Parts Catalog Accessories Catalog How To Articles Tech Forums
Call Pelican Parts at 888-280-7799
Shopping Cart Cart | Project List | Order Status | Help



Go Back   PeachParts Mercedes-Benz Forum > Do It Yourself Links & Resources > General Information

Reply
 
LinkBack Thread Tools Display Modes
  #1  
Old 05-02-2000, 07:30 PM
val
Guest
 
Posts: n/a
Caution! Protective Gloves

A word of caution to those opting to wear latex or nitrile gloves. Please choose your protective equipment very carefully for chemical compatibility. In the long run, it's not dirt that hurts. For example, latex is severely degraded by or transparent to the following:
1. Toluene
2. Xylene
3. Turpentine
4. Gasoline
5. Kerosene
6. Lacquer thinner
7. Diesel fuel
8. Methyl Ethyl Ketone
9. Acetone
10. Carbon Tetrachloride

Basically, there are very few petroleum products or useful solvents that can be safely handled using latex gloves. Check the petroleum products warning on a pack of latex condoms if you need some convincing. Reaching for a can of Berryman's? Not with latex gloves. You might as well be soaking your hands in Xylene. If you want to know about a specific chemical or solvent I can probably provide some direction. The best general material for chemical resistance is butyl.
For carb cleaners use nitrile for short exposure <1-1.5 hrs. and Viton for extended use up to 8 hrs.
Close behind the gloves during solvent use should be appropriate respiratory protection. I can probably give you some guidance there if you need it as well.
There are very few materials that provide substantial protection against everything. The gloves don't have to get eaten away for harm to be done. Some materials are so permeable to certain vapors that you might as well be wearing nothing at all. On your hands, that is.

People die from brief exposures to some very common solvent vapors, so don't imagine that it being sold on the Pep Boys shelf implies any degree of safety or harmlessness.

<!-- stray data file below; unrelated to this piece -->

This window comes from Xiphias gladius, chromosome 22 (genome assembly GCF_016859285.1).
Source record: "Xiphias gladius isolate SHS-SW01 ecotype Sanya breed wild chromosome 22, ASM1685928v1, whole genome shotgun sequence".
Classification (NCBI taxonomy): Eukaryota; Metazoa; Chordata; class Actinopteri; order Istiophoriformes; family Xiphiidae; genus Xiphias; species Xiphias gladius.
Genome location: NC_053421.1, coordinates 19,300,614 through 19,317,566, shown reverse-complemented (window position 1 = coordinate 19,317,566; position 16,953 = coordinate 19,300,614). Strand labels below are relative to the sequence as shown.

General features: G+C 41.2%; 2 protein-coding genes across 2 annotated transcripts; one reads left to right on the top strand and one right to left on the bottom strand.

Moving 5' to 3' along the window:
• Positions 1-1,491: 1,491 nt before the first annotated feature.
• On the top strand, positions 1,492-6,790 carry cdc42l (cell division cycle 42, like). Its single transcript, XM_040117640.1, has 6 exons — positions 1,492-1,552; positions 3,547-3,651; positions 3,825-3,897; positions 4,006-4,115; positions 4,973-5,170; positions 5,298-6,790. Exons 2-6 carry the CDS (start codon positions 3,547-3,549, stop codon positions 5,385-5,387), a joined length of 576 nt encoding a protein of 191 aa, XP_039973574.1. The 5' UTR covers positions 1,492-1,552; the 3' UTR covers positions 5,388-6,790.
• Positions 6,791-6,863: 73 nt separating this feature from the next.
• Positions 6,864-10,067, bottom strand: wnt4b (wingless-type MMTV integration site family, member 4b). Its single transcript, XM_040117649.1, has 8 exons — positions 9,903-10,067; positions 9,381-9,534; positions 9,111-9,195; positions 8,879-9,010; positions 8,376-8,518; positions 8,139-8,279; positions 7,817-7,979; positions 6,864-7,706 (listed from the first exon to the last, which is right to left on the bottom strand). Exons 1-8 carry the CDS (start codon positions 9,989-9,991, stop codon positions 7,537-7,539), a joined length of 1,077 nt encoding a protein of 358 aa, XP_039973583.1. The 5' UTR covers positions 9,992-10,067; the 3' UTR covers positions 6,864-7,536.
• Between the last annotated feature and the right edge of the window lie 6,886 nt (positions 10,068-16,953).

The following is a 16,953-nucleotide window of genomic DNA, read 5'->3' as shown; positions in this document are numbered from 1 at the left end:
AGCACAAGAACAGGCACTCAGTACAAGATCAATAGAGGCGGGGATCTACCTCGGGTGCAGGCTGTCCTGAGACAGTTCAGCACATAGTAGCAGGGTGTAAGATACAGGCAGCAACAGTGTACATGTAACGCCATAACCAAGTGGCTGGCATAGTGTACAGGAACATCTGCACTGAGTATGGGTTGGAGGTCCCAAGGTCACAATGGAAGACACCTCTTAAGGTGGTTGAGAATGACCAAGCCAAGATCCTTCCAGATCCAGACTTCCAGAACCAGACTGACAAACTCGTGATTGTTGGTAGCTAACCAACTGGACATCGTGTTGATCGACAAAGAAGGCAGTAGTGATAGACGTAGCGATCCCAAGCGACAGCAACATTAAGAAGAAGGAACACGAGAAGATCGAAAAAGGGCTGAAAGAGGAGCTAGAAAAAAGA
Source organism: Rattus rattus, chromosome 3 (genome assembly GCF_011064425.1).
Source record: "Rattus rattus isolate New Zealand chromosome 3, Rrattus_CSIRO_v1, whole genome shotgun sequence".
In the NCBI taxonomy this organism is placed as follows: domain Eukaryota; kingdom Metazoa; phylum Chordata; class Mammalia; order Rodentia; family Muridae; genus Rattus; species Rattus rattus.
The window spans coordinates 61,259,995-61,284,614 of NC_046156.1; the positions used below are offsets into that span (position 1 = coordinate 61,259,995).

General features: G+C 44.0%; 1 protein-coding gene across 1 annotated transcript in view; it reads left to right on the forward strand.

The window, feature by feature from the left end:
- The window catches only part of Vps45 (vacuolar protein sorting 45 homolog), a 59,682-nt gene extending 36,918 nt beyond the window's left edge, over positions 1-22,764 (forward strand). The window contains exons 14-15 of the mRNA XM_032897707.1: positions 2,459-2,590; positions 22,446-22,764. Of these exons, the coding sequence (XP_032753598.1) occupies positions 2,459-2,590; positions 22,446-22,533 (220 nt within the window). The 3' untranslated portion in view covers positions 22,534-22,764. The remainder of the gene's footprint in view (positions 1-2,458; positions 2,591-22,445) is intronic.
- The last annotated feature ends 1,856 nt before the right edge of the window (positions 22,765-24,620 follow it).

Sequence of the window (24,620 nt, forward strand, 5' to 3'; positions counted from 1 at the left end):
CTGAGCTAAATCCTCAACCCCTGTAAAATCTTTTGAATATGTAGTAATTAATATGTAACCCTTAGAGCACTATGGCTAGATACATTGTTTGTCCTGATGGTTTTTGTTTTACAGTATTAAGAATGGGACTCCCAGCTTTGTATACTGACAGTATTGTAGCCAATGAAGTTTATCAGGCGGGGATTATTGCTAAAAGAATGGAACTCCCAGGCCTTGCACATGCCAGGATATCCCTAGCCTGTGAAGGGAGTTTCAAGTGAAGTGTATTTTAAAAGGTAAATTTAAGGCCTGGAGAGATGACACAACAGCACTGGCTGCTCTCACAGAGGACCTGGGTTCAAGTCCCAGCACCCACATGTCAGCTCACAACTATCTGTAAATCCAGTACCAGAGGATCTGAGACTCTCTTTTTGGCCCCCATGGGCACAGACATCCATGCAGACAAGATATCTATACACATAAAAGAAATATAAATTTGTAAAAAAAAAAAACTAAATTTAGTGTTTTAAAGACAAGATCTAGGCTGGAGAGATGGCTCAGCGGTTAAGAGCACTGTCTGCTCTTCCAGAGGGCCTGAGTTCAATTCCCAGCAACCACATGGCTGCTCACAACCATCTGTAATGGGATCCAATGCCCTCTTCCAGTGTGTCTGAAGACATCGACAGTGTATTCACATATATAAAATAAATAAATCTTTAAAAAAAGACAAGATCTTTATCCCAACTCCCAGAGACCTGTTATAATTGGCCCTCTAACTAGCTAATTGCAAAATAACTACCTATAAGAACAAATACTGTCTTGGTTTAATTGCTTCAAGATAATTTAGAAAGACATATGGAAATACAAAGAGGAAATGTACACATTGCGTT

Now if you are cleaning out the intake manifold and want to get absolutely stoned to the bejesus until Hendrix arrives in person to provide the mental soundtrack while you work, then by all means skip the respirator. Chances are you aren't smart enough to notice the missing brain cells, and nobody else will miss them either since they must already know that you won't be getting into Mensa anytime soon.

val

Reply With Quote
  #2  
Old 05-02-2000, 09:25 PM
JCE's Avatar
JCE JCE is offline
Down to the Wear Bars
 
Join Date: May 1999
Location: So Kalifornia
Posts: 2,189
Very good points! Scientific supply companies can provide gloves made out of materials that are designed for some of the chemicals mentioned. They do not last forever - protection in some cases means slowing down the permeability. They are expensive, but should be changed well within the permeability rating time for the glove/solvent combination. As an example, in one accident with radioactive toluene, a single drop spilled on a latex clad finger. The individual immediatly stripped off the glove (less than 3 seconds elapsed time). There was already radioactive contamination on the skin of the finger tip, even though the glove wasn't torn!!! The latex was about as effective at stopping toluene as a screen door is at stopping wind! By the way, Toluene absorbs through your skin just about as quickly, and is a hepato-toxin - it goes to the liver and proceeds to destroy tissue!

On respirators, there are various cartridges designed for different chemicals. The paper "painters masks" are useless for solvent protection. A half face respirator with the appropriate cartridge is a must when working with some of these solvents, as well as LOTS of proper ventilation. (I have seen toluene exposively ignite from static electricity.) The respirator must be properly fitted to your face - a beard will compromise the protection abilities of the respirator, and using the wrong cartridge will be useless. Also, your lungs should be in good shape before you wear a respirator, as they are restrictive to airflow. There are battery/fan power assisted respirators available, and some of them work with a beard as well.